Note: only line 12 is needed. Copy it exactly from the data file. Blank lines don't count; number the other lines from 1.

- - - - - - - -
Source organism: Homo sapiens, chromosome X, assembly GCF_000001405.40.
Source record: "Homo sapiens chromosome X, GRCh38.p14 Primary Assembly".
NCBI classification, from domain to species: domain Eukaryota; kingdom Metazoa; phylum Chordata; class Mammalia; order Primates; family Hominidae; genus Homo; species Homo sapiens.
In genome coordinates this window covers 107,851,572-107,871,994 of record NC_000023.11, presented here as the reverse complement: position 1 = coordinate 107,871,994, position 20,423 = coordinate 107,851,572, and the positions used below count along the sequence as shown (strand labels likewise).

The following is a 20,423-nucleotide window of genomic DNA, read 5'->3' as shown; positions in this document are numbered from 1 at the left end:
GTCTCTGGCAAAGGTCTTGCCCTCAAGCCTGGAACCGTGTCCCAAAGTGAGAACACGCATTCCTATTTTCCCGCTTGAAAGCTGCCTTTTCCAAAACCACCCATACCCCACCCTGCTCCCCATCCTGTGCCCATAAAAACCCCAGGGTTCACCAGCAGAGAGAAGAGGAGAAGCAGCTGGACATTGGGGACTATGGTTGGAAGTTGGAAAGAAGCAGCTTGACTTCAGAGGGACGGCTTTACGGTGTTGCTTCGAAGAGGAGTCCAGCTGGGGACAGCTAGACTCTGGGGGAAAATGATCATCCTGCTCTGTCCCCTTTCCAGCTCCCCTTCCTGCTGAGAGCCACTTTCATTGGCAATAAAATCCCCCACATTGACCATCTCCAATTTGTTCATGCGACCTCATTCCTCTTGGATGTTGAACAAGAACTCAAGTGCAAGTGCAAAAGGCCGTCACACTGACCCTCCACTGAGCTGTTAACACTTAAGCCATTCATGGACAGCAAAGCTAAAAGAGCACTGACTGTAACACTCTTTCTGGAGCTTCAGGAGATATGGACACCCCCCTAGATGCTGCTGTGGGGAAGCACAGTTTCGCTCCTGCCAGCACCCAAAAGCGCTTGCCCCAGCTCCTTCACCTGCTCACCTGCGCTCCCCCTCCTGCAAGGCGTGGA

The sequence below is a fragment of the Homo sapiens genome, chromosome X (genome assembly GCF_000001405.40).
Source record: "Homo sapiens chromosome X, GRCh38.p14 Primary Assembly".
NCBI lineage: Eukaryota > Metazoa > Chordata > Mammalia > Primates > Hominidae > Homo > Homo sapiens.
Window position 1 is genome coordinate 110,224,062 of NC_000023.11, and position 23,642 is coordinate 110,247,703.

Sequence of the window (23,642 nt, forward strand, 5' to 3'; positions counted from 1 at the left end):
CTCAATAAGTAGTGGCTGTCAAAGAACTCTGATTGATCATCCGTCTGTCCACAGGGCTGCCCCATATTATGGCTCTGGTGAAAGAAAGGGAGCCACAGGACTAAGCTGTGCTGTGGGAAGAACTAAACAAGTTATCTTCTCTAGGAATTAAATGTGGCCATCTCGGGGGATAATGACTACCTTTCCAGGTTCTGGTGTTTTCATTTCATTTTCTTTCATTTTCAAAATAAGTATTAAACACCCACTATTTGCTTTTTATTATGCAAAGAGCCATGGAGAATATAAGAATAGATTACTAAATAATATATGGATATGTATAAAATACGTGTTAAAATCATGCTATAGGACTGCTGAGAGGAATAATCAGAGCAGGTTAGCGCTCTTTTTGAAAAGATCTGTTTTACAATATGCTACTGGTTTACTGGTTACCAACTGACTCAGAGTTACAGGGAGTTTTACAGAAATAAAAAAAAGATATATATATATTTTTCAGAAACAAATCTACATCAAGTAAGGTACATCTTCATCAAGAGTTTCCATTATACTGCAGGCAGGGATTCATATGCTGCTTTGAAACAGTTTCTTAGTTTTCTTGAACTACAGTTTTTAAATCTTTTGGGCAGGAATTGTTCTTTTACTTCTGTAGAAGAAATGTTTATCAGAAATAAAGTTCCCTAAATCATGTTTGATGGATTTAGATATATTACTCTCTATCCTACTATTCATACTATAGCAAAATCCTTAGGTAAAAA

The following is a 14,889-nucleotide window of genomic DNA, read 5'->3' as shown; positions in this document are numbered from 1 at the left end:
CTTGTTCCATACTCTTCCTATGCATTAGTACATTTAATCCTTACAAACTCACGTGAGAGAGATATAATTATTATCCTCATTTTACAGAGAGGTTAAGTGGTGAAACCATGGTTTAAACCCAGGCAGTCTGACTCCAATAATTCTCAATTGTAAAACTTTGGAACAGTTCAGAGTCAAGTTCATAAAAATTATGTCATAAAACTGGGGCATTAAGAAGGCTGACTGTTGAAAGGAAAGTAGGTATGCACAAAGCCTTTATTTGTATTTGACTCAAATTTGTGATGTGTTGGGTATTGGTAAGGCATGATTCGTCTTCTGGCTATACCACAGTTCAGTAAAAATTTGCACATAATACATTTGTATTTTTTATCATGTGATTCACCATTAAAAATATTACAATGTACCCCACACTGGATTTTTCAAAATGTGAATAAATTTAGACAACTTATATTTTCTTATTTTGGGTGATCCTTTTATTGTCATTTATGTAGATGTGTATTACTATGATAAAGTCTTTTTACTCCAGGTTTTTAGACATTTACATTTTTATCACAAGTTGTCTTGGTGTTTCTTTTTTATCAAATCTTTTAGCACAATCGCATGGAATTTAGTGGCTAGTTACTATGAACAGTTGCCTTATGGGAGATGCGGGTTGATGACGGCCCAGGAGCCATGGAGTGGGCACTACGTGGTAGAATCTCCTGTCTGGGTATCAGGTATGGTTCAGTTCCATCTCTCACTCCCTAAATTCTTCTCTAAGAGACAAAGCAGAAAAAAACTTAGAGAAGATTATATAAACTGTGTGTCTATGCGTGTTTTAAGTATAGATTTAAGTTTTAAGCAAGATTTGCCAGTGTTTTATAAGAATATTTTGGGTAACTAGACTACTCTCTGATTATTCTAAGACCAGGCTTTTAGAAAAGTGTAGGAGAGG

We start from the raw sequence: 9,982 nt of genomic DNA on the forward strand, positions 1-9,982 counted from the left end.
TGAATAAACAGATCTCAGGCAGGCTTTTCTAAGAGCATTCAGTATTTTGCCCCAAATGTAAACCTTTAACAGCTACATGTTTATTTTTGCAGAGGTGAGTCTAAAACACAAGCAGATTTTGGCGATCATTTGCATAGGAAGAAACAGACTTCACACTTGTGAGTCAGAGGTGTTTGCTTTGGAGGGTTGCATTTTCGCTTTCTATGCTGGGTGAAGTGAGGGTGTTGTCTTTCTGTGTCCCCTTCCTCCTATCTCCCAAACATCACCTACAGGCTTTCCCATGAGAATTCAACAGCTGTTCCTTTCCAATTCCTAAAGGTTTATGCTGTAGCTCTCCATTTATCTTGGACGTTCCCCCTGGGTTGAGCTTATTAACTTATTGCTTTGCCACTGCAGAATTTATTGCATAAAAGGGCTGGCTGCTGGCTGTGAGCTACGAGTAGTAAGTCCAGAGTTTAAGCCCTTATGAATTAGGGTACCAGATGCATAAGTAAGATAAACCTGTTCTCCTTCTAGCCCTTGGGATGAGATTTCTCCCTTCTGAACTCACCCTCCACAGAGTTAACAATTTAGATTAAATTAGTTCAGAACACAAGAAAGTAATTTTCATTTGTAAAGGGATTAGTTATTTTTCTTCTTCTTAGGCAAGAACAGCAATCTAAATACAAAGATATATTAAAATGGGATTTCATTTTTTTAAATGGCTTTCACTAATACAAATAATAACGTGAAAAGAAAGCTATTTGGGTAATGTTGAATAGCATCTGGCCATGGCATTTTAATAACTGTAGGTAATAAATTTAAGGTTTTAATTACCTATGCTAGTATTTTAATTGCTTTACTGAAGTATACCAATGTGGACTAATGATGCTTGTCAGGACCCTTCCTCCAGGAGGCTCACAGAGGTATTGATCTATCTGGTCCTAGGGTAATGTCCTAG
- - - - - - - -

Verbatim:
CTCAATAAGTAGTGGCTGTCAAAGAACTCTGATTGATCATCCGTCTGTCCACAGGGCTGCCCCATATTATGGCTCTGGTGAAAGAAAGGGAGCCACAGGACTAAGCTGTGCTGTGGGAAGAACTAAACAAGTTATCTTCTCTAGGAATTAAATGTGGCCATCTCGGGGGATAATGACTACCTTTCCAGGTTCTGGTGTTTTCATTTCATTTTCTTTCATTTTCAAAATAAGTATTAAACACCCACTATTTGCTTTTTATTATGCAAAGAGCCATGGAGAATATAAGAATAGATTACTAAATAATATATGGATATGTATAAAATACGTGTTAAAATCATGCTATAGGACTGCTGAGAGGAATAATCAGAGCAGGTTAGCGCTCTTTTTGAAAAGATCTGTTTTACAATATGCTACTGGTTTACTGGTTACCAACTGACTCAGAGTTACAGGGAGTTTTACAGAAATAAAAAAAAGATATATATATATTTTTCAGAAACAAATCTACATCAAGTAAGGTACATCTTCATCAAGAGTTTCCATTATACTGCAGGCAGGGATTCATATGCTGCTTTGAAACAGTTTCTTAGTTTTCTTGAACTACAGTTTTTAAATCTTTTGGGCAGGAATTGTTCTTTTACTTCTGTAGAAGAAATGTTTATCAGAAATAAAGTTCCCTAAATCATGTTTGATGGATTTAGATATATTACTCTCTATCCTACTATTCATACTATAGCAAAATCCTTAGGTAAAAA